North Carolina governor delays voter ID requirement until 2020

North Carolina Gov. Roy Cooper has signed legislation that delays the state's new photo voter identification requirement until the 2020 elections.

The Democratic governor signed the measure on Thursday. Republicans controlling the General Assembly advanced the legislation quickly this week because mail-in absentee voting begins Friday in the 3rd Congressional District race.

The December law implementing photo ID envisioned the requirement would begin with municipal elections later this year. But the special election set following last month's death of 3rd District Rep. Walter Jones Jr. meant voter ID could have been required sooner. Many ID rules have yet to be finalized.

Thursday's law doesn't halt the state elections board from deciding by Friday which colleges and government agencies have student or employee IDs that meet standards for use at voting precincts.

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North Carolina voter ID law
A pile of government pamphlets explaining North Carolina's controversial "Voter ID" law sits on table at a polling station as the law goes into effect for the state's presidential primary in Charlotte, North Carolina March 15, 2016. REUTERS/Chris Keane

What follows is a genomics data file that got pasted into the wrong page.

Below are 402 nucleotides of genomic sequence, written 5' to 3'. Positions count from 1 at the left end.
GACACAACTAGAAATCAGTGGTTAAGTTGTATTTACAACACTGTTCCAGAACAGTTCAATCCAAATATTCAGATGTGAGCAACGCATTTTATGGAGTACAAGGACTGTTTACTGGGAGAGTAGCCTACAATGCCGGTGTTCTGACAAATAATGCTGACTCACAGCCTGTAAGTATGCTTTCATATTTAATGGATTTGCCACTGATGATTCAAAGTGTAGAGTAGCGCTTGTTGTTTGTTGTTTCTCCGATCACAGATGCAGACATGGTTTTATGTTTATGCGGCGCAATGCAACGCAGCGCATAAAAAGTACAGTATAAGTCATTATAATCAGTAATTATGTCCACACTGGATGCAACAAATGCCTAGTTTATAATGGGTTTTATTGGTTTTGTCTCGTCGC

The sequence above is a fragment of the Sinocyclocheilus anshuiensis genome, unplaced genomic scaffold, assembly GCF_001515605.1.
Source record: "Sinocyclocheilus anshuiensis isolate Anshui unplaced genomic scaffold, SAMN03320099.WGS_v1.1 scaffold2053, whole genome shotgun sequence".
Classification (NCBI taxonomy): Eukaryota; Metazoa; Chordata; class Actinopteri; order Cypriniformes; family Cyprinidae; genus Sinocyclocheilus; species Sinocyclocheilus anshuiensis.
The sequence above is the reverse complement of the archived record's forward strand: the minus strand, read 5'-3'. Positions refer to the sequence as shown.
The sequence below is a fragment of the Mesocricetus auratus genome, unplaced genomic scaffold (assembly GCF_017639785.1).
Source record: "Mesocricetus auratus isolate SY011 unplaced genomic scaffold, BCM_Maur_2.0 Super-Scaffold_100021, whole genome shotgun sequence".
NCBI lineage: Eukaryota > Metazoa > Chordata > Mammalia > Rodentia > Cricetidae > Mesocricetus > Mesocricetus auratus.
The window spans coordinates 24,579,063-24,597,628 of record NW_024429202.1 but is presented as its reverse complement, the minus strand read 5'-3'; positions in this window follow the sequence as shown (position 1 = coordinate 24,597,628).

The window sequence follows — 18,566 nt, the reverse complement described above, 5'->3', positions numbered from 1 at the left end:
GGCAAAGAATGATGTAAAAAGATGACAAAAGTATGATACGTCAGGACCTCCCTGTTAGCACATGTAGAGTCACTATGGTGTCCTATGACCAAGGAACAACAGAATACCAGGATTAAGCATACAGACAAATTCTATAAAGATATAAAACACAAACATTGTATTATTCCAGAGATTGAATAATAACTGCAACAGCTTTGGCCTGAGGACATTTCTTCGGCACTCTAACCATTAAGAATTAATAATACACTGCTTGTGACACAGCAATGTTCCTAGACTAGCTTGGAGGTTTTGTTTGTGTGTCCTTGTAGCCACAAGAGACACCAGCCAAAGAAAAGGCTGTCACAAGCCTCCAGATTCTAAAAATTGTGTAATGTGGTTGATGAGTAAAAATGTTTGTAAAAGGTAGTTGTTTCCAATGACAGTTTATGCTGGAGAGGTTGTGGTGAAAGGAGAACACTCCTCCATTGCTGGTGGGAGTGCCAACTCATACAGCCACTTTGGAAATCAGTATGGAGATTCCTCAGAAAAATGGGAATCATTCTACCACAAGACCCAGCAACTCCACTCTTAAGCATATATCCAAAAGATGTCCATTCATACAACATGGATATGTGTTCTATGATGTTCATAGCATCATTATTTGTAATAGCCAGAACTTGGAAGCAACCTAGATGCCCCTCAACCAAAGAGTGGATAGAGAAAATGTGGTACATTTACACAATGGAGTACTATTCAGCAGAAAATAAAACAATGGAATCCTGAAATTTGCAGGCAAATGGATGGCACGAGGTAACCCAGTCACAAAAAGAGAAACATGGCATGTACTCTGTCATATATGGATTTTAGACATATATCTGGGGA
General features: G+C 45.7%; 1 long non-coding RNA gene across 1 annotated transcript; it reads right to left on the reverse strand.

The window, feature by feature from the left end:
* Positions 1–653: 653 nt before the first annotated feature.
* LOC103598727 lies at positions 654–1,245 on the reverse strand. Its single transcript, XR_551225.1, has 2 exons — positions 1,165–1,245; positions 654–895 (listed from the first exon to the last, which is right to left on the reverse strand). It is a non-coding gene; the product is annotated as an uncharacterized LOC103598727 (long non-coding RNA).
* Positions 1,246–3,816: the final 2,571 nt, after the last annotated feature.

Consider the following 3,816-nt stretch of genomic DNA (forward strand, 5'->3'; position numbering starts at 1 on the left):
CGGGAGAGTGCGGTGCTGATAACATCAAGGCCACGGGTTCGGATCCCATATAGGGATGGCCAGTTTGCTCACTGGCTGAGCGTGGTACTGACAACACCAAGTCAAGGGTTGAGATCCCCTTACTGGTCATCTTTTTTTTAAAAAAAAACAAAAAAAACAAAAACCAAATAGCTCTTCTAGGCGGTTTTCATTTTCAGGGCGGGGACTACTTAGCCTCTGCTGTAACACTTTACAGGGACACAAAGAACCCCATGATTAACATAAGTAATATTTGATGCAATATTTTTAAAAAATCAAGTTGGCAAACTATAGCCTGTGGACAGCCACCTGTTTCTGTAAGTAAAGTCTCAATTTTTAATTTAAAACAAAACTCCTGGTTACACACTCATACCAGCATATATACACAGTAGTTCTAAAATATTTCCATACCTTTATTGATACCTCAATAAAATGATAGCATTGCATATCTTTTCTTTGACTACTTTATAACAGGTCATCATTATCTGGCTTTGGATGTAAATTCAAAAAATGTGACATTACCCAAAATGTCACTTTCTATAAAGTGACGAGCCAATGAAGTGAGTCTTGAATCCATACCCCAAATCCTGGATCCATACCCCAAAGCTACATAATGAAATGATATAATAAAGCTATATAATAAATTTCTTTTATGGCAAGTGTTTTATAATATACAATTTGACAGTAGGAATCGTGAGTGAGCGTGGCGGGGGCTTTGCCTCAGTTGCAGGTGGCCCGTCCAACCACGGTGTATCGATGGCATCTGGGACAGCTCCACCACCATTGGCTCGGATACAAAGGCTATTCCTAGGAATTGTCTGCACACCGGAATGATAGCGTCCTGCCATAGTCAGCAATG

RALEIGH, NC - MARCH 15: North Carolina State University students head to their precinct to vote in the primaries at Pullen Community Center on March 15, 2016 in Raleigh, North Carolina. The university provided bus transportation throughout the day to the precinct. The North Carolina primaries is the state's first use of the voter ID law, which excludes student ID cards. Wake County was among the highest use of provisional ballots, where those voters had home addresses on or near campuses. The state's voter ID law is still being argued in federal court. (Photo by Sara D. Davis/Getty Images)